Deluge In The Dark: Cleaning Up Gays Mills 2007 - WXOW News 19 La Crosse, WI – News, Weather and Sports |

Deluge In The Dark: Cleaning Up Gays Mills 2007

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GAYS MILLS, Wis. (WXOW) - -

From August 2007:

Life is starting to get back to normal in Gays Mills.

It's the town south of Viroqua that was evacuated Sunday because of severe flooding.

Some feared the recent rains would bring flood waters up again. Turns out, it didn't.

Just a few days ago, streets were underwater. Now, they're drying up.

And residents are cleaning up.

The sounds of pumps and power-washers fill the streets.

Ashley Kakes is pumping out over eight feet of water. "What a mess. You walk in there's water and mud everywhere. Every time I pick anything up there's water pouring out of it," she said.

Kakes and her fiance bought the house and re-did the flooring in July. "This isn't exactly what we wanted so soon," says Kakes.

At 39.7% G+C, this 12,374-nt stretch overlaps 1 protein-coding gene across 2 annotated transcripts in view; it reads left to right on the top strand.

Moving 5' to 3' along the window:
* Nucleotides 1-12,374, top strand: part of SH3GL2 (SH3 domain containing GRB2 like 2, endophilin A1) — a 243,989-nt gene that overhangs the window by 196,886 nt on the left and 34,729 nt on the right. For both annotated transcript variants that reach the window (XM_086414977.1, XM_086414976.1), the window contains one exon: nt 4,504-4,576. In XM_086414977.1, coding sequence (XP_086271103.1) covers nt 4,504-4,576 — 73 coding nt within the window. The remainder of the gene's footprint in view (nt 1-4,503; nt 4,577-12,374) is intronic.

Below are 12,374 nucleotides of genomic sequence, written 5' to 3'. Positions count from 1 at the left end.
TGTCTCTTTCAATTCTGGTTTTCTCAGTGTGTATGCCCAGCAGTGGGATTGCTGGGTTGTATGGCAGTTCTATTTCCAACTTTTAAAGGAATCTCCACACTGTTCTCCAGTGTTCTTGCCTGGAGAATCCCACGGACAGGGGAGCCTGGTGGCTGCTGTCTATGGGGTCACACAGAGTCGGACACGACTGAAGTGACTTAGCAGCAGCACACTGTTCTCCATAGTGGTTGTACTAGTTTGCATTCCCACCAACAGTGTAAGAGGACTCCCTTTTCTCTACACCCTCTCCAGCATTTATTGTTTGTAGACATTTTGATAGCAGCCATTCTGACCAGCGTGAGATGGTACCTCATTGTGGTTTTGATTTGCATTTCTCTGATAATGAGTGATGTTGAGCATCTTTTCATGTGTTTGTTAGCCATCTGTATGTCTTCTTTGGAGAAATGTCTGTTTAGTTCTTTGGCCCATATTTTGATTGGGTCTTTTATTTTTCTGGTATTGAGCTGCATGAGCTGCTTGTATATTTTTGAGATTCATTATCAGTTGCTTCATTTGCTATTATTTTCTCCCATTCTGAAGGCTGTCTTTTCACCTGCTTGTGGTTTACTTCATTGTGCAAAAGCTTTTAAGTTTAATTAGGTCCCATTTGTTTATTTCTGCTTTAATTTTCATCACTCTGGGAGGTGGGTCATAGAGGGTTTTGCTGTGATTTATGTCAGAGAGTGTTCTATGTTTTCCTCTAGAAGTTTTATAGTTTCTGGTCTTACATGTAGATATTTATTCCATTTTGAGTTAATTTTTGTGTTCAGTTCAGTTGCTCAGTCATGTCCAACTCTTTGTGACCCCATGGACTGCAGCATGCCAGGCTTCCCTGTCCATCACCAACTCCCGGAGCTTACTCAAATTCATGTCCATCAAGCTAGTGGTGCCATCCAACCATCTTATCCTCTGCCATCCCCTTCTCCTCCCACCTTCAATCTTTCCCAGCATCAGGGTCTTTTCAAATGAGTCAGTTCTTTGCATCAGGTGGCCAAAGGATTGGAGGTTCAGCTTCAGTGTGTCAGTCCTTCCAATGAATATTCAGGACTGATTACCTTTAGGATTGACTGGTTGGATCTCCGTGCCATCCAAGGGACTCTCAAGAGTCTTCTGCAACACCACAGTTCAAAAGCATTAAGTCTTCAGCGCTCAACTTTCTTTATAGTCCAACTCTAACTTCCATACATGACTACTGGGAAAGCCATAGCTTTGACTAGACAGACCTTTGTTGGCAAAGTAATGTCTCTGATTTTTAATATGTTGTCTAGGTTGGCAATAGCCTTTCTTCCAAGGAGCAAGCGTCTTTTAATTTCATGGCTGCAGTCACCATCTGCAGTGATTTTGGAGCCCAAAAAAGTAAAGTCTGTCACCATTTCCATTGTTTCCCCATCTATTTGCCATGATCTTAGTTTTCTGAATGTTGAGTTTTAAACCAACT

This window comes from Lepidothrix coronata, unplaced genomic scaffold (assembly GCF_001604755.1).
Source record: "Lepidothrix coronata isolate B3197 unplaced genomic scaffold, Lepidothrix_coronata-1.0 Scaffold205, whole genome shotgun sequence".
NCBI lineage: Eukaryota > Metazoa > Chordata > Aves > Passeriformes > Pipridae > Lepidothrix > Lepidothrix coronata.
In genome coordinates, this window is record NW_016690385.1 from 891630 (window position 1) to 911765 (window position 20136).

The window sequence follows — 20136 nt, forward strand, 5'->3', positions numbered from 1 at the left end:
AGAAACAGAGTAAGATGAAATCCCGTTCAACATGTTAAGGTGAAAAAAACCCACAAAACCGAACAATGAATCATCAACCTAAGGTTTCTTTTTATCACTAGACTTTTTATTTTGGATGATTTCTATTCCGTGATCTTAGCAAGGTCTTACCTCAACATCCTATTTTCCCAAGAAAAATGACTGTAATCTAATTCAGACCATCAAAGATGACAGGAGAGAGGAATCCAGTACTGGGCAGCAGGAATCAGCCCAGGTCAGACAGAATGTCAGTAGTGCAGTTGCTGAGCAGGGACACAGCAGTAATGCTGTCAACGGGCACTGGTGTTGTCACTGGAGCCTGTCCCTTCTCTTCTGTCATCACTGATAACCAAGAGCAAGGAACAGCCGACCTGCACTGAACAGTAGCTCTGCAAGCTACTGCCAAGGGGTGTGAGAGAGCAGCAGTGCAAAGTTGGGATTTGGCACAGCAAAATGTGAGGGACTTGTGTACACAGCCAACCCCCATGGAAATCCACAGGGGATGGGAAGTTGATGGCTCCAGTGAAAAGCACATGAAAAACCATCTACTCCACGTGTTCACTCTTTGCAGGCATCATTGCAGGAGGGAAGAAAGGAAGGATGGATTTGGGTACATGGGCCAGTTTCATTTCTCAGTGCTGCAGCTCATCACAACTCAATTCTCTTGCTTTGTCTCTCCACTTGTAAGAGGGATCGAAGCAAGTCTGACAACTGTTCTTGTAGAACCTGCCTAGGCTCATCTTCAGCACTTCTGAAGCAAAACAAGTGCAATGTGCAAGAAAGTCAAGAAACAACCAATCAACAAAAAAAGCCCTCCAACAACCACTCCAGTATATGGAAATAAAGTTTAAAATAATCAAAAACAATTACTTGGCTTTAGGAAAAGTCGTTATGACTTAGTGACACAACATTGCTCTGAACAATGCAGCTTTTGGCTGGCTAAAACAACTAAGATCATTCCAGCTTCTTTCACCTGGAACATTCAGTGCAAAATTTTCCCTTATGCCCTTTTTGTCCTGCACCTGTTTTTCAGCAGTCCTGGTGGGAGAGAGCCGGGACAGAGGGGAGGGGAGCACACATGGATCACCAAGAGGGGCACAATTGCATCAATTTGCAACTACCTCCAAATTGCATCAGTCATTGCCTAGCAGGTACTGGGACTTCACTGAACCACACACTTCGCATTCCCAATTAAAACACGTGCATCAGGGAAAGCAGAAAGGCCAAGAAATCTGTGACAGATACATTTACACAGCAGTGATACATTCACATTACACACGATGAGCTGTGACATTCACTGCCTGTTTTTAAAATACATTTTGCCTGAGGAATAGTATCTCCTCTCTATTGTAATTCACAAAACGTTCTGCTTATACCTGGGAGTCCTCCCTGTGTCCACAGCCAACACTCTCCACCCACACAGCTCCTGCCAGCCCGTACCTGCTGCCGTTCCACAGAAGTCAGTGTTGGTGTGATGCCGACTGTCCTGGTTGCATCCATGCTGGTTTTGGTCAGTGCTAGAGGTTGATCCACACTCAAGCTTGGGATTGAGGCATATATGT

They're cleaning up the same mixture of water, dirt, and sewage, that's across the street.

"The water came to right here. The water was literally as high as I am, nearly six feet," says Mike Christensen, the Pastor of Gays Mills United Methodist Church.

Just a few days ago, this street was vacant and filled with water. Now the community is reunited and committed to helping each other clean up what the flood waters left behind. "The people in town have been wonderful," says Abalon Paulson, helping clean the church up.

Everyone is pitching in, trying to get the town back into tip-top-shape. "It's people from not just the Gays Mills community but people from far away," says Christensen.

"Plenty of help to do it, but still it's a big process," says Kakes.

A process that's taking time. "Little by little we're trying to get everything off the floor and moved out so we can get the carpet tore out," she said.

Even as they sort through the endless soggy mess, residents say it could've been worse.

Not all residents in Gays Mills are back in their homes starting the clean up process.

Homes near the Kickapoo River still have water surrounding them.

Both the church and the Kakes have flood insurance to help with costs.

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